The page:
EROEI in the Gulf of Mexico

Yesterday I mentioned a concept called Energy Returned on Energy Invested.  Oil, like many of the resources that make our economy go, requires more and more energy simply to obtain a unit of energy.  When oil was discovered, you could get 100 barrels of oil or so for every barrel of oil of energy used in the extraction process.  Today, because of sources like the tar sands and deep sea fields, it is difficult to obtain that energy.  EROEI follows an exponential curve, and will become more and more difficult to obtain.

The recent BP Oil fire in the Gulf of Mexico is a case in point.  Over 5000 barrels of oil have spilled into the Gulf.  Robotic submarines are trying to secure the well:

“The robotic subs are 5,000 feet below sea level, trying to shut off the leaking oil well. It looks like a small version of NASA’s Mission Control in Houston. But unlike the moon, this alien landscape is beyond the reach of human beings, no matter what kind of protective suit they might wear.”

The Coast Guard believes that it will possibly take 90 more days to secure the source.  The blowout preventer valve:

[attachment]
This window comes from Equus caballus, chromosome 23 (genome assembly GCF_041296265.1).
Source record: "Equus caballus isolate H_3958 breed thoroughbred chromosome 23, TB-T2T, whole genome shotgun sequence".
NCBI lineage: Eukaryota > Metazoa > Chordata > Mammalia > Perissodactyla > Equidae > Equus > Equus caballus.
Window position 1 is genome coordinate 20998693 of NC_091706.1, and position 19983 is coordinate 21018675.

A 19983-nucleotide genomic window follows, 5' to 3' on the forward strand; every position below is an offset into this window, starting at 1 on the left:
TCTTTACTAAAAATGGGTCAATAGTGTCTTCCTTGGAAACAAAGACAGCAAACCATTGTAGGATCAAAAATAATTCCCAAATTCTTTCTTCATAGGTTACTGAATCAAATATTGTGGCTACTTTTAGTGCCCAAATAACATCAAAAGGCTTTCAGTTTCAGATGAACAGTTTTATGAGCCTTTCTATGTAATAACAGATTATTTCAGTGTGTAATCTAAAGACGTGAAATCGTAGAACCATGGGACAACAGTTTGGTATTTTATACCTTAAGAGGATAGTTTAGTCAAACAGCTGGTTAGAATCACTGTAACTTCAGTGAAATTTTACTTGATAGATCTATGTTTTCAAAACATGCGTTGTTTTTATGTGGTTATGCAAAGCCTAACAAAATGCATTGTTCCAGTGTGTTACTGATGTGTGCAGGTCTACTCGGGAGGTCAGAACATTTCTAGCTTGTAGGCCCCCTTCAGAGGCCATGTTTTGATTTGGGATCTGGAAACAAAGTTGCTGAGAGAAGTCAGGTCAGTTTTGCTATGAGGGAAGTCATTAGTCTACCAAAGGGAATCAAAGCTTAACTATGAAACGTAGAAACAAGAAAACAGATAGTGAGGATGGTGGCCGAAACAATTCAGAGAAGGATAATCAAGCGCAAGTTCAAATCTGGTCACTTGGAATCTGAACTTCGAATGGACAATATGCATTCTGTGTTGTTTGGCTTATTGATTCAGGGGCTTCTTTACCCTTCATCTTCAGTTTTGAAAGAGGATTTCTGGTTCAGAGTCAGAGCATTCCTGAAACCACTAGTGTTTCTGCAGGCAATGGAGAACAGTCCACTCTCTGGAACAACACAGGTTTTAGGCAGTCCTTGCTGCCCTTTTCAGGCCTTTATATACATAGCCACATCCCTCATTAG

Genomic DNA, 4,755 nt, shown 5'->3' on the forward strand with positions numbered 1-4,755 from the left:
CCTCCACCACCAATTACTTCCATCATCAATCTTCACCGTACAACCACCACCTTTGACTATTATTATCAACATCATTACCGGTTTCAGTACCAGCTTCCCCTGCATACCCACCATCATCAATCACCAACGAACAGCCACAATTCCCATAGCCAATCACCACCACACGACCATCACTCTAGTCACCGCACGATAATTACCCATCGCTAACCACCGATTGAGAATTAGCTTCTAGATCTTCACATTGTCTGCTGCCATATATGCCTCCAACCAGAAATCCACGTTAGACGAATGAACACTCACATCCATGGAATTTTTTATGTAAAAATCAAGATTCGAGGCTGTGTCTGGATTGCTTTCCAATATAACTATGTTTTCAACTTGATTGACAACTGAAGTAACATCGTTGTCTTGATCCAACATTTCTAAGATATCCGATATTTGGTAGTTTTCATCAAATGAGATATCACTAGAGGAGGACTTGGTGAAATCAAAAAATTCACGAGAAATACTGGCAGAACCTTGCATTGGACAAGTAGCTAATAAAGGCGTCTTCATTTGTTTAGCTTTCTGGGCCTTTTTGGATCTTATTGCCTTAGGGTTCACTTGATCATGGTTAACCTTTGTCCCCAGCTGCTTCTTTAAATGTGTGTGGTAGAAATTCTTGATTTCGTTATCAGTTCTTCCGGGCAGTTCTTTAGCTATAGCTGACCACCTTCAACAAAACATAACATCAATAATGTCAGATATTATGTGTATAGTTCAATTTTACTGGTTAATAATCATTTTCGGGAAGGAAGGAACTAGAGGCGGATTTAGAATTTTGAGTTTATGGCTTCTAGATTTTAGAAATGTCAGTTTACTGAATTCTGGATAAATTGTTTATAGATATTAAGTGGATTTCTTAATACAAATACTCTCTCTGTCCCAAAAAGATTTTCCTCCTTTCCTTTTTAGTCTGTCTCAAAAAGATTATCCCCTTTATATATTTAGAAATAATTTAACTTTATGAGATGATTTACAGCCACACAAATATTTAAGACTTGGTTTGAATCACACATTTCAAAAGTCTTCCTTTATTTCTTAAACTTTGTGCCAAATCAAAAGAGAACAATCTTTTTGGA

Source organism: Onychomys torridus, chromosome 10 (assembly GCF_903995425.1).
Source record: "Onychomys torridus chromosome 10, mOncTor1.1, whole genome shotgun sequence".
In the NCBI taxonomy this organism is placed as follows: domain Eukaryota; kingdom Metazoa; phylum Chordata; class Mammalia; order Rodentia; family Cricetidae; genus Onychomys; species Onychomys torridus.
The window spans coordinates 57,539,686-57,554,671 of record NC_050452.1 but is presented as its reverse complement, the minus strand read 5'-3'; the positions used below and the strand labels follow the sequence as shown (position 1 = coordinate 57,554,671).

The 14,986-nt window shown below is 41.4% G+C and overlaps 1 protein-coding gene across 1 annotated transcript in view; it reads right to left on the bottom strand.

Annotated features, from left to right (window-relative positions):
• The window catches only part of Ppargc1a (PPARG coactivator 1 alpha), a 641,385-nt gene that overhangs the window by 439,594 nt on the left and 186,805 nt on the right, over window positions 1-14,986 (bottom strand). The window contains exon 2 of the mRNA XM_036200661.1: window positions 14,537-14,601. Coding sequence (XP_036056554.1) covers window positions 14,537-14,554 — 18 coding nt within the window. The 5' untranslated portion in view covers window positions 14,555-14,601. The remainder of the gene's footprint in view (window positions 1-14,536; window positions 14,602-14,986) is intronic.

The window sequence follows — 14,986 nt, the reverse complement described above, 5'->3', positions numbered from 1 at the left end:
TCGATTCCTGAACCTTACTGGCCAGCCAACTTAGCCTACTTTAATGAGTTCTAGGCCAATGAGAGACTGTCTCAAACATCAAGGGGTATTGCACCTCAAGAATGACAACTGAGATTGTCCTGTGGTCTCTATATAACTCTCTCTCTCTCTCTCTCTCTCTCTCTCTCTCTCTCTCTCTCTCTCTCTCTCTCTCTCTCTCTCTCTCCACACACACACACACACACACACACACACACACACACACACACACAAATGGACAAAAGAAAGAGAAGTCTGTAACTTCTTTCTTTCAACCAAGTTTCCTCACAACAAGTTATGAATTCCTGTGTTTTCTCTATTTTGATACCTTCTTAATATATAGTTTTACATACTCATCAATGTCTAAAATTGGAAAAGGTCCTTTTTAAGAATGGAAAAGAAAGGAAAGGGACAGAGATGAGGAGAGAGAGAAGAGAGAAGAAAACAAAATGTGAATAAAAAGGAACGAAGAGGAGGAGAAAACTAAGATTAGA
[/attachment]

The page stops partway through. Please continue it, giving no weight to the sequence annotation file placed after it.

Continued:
“should have been the first line of defense. It is a massive high temperature, high pressure valve rated at 15,000 pounds per square inch. It sits on the ocean floor atop the well casing. The valve was designed to automatically choke off the kind of catastrophic blowout which is suspected of causing the explosion and fire, killing the 11 oil workers and destroying the rig. It also has several back up mechanisms to stop oil from leaking from the wellhead, even after disaster.”

Right now BP is spending $2 Million per day, simply to keep the oil from going ashore.  This entire effort is emblematic of the diminishing EROEI.

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One Comment on “EROEI in the Gulf of Mexico”

  1. […] are a plentiful source of oil, but the process to extract it is very energy intensive, reducing the EROEI further. Then of course, we have potential deep-sea sources, but the hidden costs in those sources […]


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